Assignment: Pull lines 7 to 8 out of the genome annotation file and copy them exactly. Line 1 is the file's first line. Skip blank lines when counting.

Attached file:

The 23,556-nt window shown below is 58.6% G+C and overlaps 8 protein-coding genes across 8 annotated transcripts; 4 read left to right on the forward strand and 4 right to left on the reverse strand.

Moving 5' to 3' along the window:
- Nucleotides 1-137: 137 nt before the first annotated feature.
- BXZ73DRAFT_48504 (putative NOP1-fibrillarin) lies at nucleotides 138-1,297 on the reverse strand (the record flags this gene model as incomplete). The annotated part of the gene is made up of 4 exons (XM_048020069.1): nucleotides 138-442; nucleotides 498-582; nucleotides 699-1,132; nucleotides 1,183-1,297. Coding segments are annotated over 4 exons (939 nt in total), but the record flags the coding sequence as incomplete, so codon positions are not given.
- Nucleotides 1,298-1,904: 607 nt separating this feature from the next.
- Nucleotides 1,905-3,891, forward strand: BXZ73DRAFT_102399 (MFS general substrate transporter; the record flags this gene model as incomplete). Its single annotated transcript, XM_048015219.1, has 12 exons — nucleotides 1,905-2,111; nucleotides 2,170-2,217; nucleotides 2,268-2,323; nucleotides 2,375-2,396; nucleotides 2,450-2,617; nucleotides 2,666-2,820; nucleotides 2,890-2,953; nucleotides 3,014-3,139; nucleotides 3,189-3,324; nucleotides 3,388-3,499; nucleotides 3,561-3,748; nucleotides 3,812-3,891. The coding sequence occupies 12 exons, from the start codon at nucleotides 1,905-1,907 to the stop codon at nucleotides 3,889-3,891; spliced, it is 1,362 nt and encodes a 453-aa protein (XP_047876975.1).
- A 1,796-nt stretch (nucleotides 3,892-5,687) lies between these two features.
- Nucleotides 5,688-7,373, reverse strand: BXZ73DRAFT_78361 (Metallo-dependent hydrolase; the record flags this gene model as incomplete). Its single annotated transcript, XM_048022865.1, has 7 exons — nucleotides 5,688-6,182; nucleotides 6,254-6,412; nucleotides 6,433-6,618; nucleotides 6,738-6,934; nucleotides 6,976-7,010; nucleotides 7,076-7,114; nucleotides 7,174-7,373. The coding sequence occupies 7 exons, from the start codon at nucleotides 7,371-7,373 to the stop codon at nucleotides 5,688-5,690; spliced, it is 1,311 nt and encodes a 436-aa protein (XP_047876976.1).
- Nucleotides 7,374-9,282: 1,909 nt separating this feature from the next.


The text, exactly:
- A 1,796-nt stretch (nucleotides 3,892-5,687) lies between these two features.
- Nucleotides 5,688-7,373, reverse strand: BXZ73DRAFT_78361 (Metallo-dependent hydrolase; the record flags this gene model as incomplete). Its single annotated transcript, XM_048022865.1, has 7 exons — nucleotides 5,688-6,182; nucleotides 6,254-6,412; nucleotides 6,433-6,618; nucleotides 6,738-6,934; nucleotides 6,976-7,010; nucleotides 7,076-7,114; nucleotides 7,174-7,373. The coding sequence occupies 7 exons, from the start codon at nucleotides 7,371-7,373 to the stop codon at nucleotides 5,688-5,690; spliced, it is 1,311 nt and encodes a 436-aa protein (XP_047876976.1).